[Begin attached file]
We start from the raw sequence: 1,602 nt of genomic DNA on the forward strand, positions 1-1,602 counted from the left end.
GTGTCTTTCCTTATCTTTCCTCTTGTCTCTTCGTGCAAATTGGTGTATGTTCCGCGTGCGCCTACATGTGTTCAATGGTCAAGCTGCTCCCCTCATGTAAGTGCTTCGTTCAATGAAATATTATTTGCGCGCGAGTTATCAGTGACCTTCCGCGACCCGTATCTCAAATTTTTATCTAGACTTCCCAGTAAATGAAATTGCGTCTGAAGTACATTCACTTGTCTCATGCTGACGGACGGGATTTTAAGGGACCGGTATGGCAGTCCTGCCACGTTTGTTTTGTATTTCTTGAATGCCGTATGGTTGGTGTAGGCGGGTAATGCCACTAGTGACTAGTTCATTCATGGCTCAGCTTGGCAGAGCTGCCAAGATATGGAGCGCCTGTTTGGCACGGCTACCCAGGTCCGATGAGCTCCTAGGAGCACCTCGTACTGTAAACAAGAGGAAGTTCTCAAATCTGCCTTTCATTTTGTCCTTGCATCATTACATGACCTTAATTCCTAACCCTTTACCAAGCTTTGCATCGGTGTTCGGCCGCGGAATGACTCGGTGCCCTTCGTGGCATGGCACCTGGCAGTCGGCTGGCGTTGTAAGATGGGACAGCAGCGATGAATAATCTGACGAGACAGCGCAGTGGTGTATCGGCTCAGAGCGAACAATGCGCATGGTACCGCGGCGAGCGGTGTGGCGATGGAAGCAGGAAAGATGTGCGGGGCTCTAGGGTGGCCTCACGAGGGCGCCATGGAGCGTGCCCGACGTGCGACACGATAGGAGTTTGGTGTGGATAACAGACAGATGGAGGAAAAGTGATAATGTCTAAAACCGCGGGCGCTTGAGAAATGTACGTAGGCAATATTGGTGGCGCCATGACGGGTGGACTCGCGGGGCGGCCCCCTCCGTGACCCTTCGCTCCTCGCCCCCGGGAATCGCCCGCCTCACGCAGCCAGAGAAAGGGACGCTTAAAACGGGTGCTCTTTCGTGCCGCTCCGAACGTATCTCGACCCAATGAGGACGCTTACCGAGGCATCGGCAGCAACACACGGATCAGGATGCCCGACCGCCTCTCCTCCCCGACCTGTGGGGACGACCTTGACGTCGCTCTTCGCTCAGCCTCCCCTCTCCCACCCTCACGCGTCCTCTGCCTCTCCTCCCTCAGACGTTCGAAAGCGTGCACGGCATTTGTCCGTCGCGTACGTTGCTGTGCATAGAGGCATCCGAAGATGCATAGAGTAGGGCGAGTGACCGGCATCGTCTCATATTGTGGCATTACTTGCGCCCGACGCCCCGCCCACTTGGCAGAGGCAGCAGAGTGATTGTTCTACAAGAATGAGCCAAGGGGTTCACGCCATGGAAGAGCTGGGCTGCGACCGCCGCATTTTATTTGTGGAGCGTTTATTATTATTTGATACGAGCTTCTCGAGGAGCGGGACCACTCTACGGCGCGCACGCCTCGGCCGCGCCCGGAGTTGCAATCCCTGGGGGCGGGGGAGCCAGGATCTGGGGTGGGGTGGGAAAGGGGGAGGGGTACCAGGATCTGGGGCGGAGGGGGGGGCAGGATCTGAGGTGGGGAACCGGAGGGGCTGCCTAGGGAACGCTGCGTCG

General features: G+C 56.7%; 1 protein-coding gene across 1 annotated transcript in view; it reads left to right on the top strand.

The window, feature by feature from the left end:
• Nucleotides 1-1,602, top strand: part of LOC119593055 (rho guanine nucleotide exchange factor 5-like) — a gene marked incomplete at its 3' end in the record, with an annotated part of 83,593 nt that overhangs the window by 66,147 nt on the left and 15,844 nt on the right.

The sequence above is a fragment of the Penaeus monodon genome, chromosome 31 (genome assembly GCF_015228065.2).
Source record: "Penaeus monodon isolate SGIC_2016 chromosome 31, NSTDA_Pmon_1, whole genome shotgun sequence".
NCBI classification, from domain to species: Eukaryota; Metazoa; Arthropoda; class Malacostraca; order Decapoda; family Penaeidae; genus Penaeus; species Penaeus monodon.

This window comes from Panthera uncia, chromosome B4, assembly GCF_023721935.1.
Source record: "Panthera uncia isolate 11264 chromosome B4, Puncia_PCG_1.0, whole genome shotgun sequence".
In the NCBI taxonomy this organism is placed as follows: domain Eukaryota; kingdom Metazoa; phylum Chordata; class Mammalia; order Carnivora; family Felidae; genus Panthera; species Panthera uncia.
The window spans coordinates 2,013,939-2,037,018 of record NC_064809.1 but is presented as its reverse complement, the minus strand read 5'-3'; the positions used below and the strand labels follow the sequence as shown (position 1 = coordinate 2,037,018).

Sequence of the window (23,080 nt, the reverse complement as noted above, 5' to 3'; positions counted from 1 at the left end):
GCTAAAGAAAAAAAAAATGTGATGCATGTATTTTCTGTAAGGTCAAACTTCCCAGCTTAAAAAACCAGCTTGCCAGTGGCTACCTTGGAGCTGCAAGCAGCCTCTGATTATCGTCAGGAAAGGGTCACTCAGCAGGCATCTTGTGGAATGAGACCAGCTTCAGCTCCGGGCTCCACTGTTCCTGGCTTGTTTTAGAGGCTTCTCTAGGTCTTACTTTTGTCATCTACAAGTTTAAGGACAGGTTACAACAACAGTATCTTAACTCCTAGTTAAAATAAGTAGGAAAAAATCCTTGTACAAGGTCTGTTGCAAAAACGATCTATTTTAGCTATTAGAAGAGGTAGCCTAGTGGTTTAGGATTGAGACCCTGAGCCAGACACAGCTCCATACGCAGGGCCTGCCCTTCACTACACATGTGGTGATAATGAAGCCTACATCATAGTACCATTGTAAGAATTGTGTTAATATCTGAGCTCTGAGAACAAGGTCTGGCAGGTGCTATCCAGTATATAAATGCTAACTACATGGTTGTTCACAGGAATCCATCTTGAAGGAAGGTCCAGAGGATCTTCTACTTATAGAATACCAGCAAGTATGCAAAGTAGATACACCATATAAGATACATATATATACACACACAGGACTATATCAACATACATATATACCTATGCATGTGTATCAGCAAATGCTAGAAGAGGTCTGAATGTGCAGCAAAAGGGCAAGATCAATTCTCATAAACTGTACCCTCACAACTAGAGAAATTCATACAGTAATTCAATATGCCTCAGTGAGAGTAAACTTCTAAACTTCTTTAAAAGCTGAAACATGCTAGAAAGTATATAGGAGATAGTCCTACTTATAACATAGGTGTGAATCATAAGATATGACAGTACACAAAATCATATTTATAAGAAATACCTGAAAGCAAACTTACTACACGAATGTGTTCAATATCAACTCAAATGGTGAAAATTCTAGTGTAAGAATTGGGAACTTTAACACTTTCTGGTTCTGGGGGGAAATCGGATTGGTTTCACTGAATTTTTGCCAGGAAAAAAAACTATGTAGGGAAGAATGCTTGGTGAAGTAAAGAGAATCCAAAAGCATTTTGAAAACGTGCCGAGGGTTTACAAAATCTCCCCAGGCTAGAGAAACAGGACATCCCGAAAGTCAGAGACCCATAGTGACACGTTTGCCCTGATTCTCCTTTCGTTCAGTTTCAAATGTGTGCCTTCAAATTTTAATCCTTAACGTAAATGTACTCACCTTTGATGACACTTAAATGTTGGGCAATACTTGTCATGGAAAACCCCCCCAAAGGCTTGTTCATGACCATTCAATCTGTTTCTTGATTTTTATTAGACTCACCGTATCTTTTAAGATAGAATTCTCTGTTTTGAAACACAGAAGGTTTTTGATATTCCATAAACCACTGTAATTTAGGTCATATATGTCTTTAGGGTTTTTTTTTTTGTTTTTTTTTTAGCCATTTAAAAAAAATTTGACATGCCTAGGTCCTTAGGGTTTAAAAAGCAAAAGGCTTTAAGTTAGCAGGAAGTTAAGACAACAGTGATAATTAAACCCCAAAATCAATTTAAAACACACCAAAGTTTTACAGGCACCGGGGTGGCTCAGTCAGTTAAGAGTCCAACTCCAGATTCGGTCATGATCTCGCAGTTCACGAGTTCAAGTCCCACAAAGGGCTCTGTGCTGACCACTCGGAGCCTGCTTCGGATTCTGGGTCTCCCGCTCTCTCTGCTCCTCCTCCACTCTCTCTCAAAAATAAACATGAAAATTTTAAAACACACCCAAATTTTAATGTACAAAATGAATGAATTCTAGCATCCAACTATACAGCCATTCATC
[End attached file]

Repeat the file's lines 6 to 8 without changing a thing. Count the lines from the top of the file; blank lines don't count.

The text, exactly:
The sequence above is a fragment of the Penaeus monodon genome, chromosome 31 (genome assembly GCF_015228065.2).
Source record: "Penaeus monodon isolate SGIC_2016 chromosome 31, NSTDA_Pmon_1, whole genome shotgun sequence".
NCBI classification, from domain to species: Eukaryota; Metazoa; Arthropoda; class Malacostraca; order Decapoda; family Penaeidae; genus Penaeus; species Penaeus monodon.